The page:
We call them wackos, wingnuts, kooks and crazies.
And every time somebody does something that defies explanation, we assume he or she is nutty and should be thrown in the loony bin, the rubber room, the booby hatch, and kept there.
This is especially the case when someone opens fire in a school, murders his own kids, or starts shooting police and holes up in a backwoods cabin with an arsenal of weapons. There's no other possible reason except that the one responsible is psycho. A loon. A nut bar. In other words, mentally ill. Ergo, mentally ill people are obviously dangerous.
Well, some are, but perfectly sane people do bad things too. They do it out of hatred, love, rage, greed, sex or any of a litany of other human emotions and motivations. Most violent criminals are of sound mind.
The percentage of mentally ill who commit violent crimes is no higher than that of the rest of the population.
Those found not criminally responsible by reason of a mental disorder don't re-offend more frequently than any other demographic.
Indeed, our chances of being harmed by someone with a mental illness are remote.
I was reminded of all this a couple of years ago after penning what I thought at the time was an especially intelligent and therapeutic chest-pounding rant about the demented fruitcakes who (supposedly) are at the root cause of most of the world's problems.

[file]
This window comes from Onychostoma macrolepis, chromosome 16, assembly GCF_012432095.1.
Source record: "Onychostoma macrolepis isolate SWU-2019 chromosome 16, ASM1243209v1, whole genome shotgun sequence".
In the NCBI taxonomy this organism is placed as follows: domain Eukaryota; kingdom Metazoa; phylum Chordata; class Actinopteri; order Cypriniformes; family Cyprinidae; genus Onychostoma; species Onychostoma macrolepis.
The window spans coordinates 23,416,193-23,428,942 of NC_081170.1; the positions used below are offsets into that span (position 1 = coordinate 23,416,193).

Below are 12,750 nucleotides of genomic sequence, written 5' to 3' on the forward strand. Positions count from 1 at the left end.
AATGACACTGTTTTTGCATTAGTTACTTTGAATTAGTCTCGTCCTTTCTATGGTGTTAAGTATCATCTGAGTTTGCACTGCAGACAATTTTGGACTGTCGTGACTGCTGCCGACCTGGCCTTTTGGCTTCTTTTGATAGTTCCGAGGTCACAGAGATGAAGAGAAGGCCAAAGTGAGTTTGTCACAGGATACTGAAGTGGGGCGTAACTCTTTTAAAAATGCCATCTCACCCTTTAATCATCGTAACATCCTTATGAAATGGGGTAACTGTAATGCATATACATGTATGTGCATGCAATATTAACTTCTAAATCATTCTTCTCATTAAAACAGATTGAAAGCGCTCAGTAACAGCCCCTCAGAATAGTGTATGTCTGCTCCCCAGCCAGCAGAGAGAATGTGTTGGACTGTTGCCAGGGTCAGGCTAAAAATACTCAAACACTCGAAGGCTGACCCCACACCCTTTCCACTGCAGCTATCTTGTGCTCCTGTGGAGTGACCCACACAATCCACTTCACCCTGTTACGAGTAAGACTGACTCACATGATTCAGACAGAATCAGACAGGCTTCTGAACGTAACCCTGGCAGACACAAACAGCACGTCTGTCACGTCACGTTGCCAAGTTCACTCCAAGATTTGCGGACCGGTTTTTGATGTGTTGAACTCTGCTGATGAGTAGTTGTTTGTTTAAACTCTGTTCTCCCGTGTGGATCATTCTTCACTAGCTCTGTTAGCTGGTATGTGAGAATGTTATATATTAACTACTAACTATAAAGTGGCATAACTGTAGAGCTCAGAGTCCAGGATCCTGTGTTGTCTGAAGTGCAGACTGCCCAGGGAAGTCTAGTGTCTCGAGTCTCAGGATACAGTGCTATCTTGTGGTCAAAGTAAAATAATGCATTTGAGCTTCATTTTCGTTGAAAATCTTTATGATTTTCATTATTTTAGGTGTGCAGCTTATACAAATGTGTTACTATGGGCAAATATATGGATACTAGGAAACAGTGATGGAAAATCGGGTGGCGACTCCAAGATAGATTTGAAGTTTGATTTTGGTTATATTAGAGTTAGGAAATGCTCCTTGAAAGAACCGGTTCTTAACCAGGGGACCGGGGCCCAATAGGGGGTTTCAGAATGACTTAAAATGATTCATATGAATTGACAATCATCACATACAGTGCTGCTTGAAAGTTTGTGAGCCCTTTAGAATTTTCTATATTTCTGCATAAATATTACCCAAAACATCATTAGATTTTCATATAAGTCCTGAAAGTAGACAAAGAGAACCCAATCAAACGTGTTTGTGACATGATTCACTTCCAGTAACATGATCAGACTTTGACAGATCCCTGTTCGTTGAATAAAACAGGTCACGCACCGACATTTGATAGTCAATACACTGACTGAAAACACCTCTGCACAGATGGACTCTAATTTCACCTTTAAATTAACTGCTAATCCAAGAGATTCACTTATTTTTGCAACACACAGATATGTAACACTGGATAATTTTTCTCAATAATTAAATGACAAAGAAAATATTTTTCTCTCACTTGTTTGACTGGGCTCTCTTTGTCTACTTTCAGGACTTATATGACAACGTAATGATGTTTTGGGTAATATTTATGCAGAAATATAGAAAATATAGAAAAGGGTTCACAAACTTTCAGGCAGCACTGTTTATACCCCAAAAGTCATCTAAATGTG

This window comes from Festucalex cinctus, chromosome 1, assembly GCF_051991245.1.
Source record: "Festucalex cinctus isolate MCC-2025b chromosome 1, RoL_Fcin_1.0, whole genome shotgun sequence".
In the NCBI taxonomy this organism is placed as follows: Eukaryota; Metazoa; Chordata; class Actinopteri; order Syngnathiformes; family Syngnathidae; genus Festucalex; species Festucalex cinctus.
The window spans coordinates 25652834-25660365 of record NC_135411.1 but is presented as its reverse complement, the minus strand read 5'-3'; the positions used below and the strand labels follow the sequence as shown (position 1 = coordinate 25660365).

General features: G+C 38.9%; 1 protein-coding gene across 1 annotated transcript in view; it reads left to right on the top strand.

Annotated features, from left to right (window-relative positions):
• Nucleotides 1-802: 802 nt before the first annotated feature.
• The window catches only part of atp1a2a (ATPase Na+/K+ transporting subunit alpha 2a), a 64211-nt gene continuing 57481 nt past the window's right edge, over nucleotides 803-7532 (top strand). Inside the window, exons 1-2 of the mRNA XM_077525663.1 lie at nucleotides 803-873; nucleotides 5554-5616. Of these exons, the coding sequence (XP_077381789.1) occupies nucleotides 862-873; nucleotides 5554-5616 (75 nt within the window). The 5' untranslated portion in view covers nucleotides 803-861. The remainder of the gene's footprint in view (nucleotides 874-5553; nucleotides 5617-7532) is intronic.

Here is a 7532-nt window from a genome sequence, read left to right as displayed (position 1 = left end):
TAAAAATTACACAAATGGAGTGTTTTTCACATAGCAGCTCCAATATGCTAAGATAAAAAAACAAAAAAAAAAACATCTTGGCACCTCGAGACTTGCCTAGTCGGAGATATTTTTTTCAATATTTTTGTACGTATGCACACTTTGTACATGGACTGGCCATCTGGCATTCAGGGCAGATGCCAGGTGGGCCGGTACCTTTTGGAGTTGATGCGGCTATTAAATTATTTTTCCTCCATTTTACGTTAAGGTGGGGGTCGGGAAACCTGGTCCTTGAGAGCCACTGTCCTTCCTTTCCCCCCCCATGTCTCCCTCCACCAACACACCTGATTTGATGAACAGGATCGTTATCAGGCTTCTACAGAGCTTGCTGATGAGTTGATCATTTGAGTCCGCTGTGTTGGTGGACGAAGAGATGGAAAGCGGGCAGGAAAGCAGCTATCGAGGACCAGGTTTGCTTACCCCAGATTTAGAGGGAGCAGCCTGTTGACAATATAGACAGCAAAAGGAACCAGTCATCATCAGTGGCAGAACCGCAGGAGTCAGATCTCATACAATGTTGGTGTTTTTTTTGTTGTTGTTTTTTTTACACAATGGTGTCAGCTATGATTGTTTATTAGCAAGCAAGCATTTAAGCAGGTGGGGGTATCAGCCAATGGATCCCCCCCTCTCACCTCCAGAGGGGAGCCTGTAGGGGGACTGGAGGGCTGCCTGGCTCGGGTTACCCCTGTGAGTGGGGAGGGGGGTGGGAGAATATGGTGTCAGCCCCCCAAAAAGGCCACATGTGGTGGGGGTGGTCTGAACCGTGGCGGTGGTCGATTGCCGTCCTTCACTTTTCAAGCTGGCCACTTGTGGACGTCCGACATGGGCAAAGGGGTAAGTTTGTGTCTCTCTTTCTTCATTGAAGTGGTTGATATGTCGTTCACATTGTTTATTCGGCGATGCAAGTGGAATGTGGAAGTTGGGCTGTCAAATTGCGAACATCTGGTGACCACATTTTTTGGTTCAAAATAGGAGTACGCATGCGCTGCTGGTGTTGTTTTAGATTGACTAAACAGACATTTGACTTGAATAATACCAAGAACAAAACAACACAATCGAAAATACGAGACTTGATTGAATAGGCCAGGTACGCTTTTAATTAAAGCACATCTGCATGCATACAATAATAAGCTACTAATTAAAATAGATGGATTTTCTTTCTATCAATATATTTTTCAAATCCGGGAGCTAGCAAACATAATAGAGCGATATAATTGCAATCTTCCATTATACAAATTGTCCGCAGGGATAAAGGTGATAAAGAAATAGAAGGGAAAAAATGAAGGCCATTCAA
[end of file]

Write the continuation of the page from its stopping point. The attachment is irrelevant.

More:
After you write something like that, a sense of calm and liberation comes upon the soul, and the world seems a better place just for having said it. You sit back, well pleased with yourself, and wait for a collective "Hear hear!" to confirm the righteousness of your words.
I was in that zone when a letter arrived from the mother of a young man suffering the demons of mental illness, someone struggling but managing, surviving, making it. It was one of those "not for publication" letters, but she wanted me to know how words and assumptions like mine add to the stereotype, and how they can hurt.
In this context, and during a week when Canada is supposed to be having a "conversation" about the stigma of mental illness, the Harper government's newest chapter in its anti-crime book doesn't seem like it can do much good. According to Mr. Harper, and our MP Cathy McLeod, making it harder to release "high-risk, not criminally responsible" people will bring justice to victims.
We've had our share of violent, even depraved, crimes close to home and elsewhere in this province and country. It's arguable whether Allan Schoenborn, Robert Pickton, Russell Williams, Clifford Olson or David Ennis committed the most despicable acts. Only one of those, Schoenborn, was delusional. His psychosis makes him no more sympathetic than the rest, but he's atypical of the one in five Canadians suffering from various forms of mental illness.
I don't see how making someone wait three years for a review by a mental health board, and giving more power to judges to decide, will change much. Talk about what your government will do to prevent such terrible things from happening in the first place, and I'll listen.
What we've got to do, though, is stop stereotyping the mentally ill as born dangerous and in need of punishment.
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